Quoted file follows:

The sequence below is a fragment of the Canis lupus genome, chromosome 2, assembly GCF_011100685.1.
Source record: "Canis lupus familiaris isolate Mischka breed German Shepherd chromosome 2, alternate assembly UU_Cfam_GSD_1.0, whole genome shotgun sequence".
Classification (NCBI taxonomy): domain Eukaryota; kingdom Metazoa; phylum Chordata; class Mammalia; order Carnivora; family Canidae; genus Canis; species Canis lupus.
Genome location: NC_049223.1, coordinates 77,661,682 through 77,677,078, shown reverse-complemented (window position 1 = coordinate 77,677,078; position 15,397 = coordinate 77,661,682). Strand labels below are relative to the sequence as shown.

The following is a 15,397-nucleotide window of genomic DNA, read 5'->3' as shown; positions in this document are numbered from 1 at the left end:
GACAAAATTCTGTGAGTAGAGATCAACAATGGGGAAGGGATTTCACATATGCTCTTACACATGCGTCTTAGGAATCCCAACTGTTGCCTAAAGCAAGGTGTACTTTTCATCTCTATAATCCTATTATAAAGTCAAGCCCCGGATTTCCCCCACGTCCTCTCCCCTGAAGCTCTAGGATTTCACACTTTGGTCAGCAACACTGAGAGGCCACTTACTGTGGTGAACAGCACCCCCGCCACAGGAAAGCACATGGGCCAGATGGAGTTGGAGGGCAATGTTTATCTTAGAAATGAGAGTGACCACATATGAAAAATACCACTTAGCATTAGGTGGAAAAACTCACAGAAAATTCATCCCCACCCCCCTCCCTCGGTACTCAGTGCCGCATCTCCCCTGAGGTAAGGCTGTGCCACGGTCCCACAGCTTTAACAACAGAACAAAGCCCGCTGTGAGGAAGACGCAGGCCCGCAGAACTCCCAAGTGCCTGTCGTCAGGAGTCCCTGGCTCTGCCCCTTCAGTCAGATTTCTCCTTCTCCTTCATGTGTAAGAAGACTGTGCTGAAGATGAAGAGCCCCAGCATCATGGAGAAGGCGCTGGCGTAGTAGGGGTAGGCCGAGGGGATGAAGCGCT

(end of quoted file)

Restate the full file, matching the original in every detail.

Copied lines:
The sequence below is a fragment of the Canis lupus genome, chromosome 2, assembly GCF_011100685.1.
Source record: "Canis lupus familiaris isolate Mischka breed German Shepherd chromosome 2, alternate assembly UU_Cfam_GSD_1.0, whole genome shotgun sequence".
Classification (NCBI taxonomy): domain Eukaryota; kingdom Metazoa; phylum Chordata; class Mammalia; order Carnivora; family Canidae; genus Canis; species Canis lupus.
Genome location: NC_049223.1, coordinates 77,661,682 through 77,677,078, shown reverse-complemented (window position 1 = coordinate 77,677,078; position 15,397 = coordinate 77,661,682). Strand labels below are relative to the sequence as shown.

The following is a 15,397-nucleotide window of genomic DNA, read 5'->3' as shown; positions in this document are numbered from 1 at the left end:
GACAAAATTCTGTGAGTAGAGATCAACAATGGGGAAGGGATTTCACATATGCTCTTACACATGCGTCTTAGGAATCCCAACTGTTGCCTAAAGCAAGGTGTACTTTTCATCTCTATAATCCTATTATAAAGTCAAGCCCCGGATTTCCCCCACGTCCTCTCCCCTGAAGCTCTAGGATTTCACACTTTGGTCAGCAACACTGAGAGGCCACTTACTGTGGTGAACAGCACCCCCGCCACAGGAAAGCACATGGGCCAGATGGAGTTGGAGGGCAATGTTTATCTTAGAAATGAGAGTGACCACATATGAAAAATACCACTTAGCATTAGGTGGAAAAACTCACAGAAAATTCATCCCCACCCCCCTCCCTCGGTACTCAGTGCCGCATCTCCCCTGAGGTAAGGCTGTGCCACGGTCCCACAGCTTTAACAACAGAACAAAGCCCGCTGTGAGGAAGACGCAGGCCCGCAGAACTCCCAAGTGCCTGTCGTCAGGAGTCCCTGGCTCTGCCCCTTCAGTCAGATTTCTCCTTCTCCTTCATGTGTAAGAAGACTGTGCTGAAGATGAAGAGCCCCAGCATCATGGAGAAGGCGCTGGCGTAGTAGGGGTAGGCCGAGGGGATGAAGCGCT